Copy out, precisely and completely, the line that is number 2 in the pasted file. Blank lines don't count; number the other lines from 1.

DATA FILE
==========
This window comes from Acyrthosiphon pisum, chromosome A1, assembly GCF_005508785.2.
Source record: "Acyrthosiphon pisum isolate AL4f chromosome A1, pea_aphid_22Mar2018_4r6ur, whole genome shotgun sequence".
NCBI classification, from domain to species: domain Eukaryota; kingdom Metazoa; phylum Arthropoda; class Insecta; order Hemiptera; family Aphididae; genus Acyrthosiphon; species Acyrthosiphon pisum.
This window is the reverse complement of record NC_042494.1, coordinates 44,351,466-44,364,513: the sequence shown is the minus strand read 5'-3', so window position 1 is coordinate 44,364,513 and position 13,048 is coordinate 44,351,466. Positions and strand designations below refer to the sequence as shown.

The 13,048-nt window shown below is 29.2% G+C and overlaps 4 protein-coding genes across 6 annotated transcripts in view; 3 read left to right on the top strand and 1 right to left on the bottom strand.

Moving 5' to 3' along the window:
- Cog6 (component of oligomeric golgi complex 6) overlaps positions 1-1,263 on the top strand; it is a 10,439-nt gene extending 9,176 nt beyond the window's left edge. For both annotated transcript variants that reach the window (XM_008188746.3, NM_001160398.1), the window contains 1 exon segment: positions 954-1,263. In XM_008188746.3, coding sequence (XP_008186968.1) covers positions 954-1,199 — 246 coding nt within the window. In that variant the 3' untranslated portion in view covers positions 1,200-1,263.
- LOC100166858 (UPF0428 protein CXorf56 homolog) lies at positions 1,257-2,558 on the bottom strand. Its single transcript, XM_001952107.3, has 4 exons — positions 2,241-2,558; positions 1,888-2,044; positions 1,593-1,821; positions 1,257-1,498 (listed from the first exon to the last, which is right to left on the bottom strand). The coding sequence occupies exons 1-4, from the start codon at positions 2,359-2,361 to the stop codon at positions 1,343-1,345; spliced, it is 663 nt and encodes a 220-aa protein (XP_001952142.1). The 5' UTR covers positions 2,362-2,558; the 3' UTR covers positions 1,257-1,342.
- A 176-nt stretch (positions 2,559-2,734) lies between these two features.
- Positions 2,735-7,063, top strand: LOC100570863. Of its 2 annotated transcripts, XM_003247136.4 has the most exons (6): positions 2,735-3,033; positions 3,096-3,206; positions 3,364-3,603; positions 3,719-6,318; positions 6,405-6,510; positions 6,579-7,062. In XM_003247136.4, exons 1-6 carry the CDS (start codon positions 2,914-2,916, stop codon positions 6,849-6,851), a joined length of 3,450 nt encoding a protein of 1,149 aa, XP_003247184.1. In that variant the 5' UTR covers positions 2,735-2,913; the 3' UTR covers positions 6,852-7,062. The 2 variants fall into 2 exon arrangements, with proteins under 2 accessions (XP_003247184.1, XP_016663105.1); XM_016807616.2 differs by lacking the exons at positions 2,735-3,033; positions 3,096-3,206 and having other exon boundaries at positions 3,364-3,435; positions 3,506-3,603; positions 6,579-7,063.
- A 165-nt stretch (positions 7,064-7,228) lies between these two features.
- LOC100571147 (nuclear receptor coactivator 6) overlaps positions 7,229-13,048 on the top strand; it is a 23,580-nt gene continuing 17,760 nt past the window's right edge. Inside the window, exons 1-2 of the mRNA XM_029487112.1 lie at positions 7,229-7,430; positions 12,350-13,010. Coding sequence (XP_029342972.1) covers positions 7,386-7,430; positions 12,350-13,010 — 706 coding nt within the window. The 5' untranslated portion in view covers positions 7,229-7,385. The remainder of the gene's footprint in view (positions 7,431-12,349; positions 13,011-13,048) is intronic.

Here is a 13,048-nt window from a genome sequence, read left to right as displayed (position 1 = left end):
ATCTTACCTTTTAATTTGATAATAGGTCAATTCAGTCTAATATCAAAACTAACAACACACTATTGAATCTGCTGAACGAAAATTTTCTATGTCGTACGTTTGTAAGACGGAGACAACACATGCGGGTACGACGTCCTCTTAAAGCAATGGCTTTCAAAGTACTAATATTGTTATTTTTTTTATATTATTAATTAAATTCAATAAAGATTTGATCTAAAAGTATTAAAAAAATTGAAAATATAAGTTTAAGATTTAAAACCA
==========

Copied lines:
Source record: "Acyrthosiphon pisum isolate AL4f chromosome A1, pea_aphid_22Mar2018_4r6ur, whole genome shotgun sequence".